Other appointments don’t require my advocacy because they are the actual care the Hub needs. After years of asking, doctors referring, Iron Mountain has approved much — acupuncture, physical therapy, and chiropractic. Next up, the Hub has several medical tests and memory tests to get a better idea of what is happening above the orthopedic system within the matter between the ears. Whatever the results, we will make a plan, continue to push for a knee replacement 30 years overdue, and take moments to appreciate the blue.

It’s now evening, and the sun still sits above the wooded hills of Hancock. As the solar orb sinks toward the western horizon, the abandoned Quincy Mine reflects a copper light as if to say, “Here they dug copper.” Sky ablaze, I walk into the local co-op to grab pecans and dried cranberries for my morning cottage cheese, feeling energized by a full day of sunlight. It’s nearly 8 p.m. and still light.

The cashier laughs with me as we joke and dream about it nearly being grilling season. She then tells me, “You have the sun sillies!”

Turns out, sun sillies is what she calls the energetic high people up north experience after the return of light following a long dark winter. I laugh. I do feel silly and full of spring fever. I feel hopeful. I feel like I’m on extended holiday full of Nowruz, Easter and Solstice celebrations. Is it no wonder we play April Fool’s jokes on April 1? We’re full of sun sillies!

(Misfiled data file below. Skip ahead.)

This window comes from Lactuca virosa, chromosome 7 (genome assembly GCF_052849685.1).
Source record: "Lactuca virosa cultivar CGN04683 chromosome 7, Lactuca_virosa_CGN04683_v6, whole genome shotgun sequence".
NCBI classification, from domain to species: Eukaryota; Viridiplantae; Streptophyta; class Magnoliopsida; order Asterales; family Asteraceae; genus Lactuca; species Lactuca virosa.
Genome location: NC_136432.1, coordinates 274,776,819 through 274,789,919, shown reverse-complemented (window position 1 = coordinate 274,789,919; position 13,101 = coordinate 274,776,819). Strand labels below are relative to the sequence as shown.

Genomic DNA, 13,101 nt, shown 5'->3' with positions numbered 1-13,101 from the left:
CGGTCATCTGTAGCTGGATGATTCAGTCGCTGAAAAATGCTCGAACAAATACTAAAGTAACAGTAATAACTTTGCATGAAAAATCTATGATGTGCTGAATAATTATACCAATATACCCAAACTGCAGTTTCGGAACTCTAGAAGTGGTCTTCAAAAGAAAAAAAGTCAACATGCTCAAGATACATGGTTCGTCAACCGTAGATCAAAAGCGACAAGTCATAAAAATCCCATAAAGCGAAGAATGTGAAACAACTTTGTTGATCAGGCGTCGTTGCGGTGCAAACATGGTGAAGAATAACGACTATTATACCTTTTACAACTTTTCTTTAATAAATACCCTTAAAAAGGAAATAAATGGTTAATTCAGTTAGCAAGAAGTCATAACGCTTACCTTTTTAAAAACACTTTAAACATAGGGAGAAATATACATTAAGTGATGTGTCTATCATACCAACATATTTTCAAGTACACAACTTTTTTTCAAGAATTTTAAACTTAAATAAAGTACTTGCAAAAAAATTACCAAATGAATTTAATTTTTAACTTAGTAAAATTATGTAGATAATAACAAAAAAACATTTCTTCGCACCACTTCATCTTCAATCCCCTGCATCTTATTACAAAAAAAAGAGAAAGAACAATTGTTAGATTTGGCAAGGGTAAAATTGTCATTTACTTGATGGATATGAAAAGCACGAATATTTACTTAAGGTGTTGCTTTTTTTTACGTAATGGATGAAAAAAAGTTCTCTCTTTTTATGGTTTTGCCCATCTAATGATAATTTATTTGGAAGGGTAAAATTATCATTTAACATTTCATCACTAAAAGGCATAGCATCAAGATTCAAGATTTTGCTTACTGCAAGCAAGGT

Speaking of April Fool’s Day, my favorite toilet paper company, Who Gives a Crap, pulled a fast one and I fell for it. They sent me an email announcing the release of Crappy Coffee. I thought it brilliant. I wanted eco-friendly, small-batch roasted Crappy Coffee, so I signed up to receive it. Instead, they emailed me, “Aprils Fools!”

Time to get silly.

April 5, 2018, prompt: In 99 words (no more, no less) write a silly sun story. Up north, “sun silly” is the energetic and playful response to returning sunlight. It could also be an April Fool’s jest, a silly story, or a reaction to spring fever. Be silly and write playfully! Go where the prompt leads.